Outlining his public safety vision for Minneapolis Monday, mayoral candidate Don Samuels said his administration would aggressively target six families responsible for a large chunk of the city’s crime.

Samuels, who represents north Minneapolis on the City Council, said he would “knock on the doors of these six families” and offer them city resources to help them stabilize. Samuels said these extended families are run by warring groups of young people who took charge when elders went to prison.

Samuels said the pre-emptive measures would include parental education and job training for adults, as well as early education programs, mentoring, tutoring, summer jobs and camps for the younger family members.

If people refuse the offer, Samuels said, the city will “go to court” and tell the judge “what this person has turned down.”

“It’s going to be a lot of love, and it’s going to be – in case that doesn’t work – a lot of consequences. In equal proportions,” Samuels said at Farview Park. “Right now all we’re doing is consequences. And we can do much better at being preventive.”

In addition to targeting the families, Samuels proposed two initiatives intended to curb gun violence in Minneapolis.

He would ban gun shows on city property – namely the Minneapolis Convention Center – unless they perform background checks. To stem so-called “straw buyers” who purchase guns for others, he would push for a city ordinance requiring gun owners to immediately report guns lost or stolen.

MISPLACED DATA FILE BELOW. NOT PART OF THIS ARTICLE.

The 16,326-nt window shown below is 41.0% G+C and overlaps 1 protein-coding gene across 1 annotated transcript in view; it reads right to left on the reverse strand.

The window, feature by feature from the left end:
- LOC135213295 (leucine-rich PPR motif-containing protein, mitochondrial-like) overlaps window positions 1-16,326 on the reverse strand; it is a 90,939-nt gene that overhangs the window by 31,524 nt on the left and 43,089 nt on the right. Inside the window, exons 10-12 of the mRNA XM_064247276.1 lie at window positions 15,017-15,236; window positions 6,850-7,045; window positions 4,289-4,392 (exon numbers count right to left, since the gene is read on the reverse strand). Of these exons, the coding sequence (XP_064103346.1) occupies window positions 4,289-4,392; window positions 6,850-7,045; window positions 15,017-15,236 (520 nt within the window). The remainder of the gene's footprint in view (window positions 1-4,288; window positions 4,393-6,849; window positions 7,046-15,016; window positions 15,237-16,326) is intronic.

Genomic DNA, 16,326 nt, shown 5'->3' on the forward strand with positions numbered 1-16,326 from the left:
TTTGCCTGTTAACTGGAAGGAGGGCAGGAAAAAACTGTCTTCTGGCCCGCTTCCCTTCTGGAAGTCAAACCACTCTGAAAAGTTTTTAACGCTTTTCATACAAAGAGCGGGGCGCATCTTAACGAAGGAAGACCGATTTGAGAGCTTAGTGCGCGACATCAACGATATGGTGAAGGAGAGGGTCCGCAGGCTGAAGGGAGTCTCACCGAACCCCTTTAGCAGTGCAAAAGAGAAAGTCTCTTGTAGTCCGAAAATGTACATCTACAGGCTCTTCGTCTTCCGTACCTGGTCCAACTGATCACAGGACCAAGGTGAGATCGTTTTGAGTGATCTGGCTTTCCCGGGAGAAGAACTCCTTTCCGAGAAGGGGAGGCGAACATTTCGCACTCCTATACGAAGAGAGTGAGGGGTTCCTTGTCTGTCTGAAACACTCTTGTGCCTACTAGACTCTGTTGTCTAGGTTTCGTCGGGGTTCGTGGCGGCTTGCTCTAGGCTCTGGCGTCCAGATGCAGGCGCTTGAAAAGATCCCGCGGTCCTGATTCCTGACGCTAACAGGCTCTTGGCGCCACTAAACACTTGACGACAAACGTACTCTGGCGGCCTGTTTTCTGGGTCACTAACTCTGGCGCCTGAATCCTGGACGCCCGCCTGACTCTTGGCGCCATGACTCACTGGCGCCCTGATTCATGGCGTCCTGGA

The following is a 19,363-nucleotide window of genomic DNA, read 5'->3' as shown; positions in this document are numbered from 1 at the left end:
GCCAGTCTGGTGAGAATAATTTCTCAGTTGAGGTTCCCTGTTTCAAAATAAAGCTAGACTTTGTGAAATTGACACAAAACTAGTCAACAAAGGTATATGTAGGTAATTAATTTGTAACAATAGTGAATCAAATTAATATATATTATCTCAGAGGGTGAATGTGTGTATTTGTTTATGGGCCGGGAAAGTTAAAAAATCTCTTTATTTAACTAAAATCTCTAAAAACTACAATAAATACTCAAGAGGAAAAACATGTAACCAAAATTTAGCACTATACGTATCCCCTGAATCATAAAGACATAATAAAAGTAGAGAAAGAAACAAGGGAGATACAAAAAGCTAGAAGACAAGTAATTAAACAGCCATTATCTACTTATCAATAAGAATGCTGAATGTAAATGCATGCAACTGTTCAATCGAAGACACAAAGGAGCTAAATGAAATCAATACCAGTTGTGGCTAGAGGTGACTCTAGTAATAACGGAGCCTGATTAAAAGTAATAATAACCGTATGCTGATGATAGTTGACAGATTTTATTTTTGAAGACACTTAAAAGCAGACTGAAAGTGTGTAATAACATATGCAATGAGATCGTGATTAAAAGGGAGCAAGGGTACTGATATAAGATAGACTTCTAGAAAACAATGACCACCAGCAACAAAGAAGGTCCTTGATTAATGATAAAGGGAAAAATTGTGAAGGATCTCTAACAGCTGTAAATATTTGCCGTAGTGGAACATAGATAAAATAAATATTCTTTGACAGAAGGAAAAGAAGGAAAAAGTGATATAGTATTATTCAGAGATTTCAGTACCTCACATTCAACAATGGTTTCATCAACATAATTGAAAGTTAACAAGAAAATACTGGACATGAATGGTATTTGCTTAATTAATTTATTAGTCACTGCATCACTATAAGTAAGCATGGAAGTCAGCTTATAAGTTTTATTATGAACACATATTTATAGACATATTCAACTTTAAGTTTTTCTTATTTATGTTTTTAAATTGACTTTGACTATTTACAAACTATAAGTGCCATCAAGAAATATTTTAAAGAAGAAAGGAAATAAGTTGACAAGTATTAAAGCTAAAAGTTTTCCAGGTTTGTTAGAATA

He anticipated that the mandatory reporting would spur some “pushback” from groups like the National Rifle Association.

“I’ve stood up toe-to-toe with drug dealers on the corners with guns in their pockets,” Samuels said. “And I’m going to stand up toe-to-toe with gun lobbyists and the NRA with guns on their letterheads, and say ‘We are not going to wait any more for our national and state leaders to take initiative.’”

Samuels, whose campaign is co-chaired by former Minneapolis police chief Tim Dolan, was joined at the press conference by Sami Rahamim, whose father was killed in the Accent Signage shooting, and John Souter, who was injured in that shooting.

Photo: Samuels with Rahamim and Souter.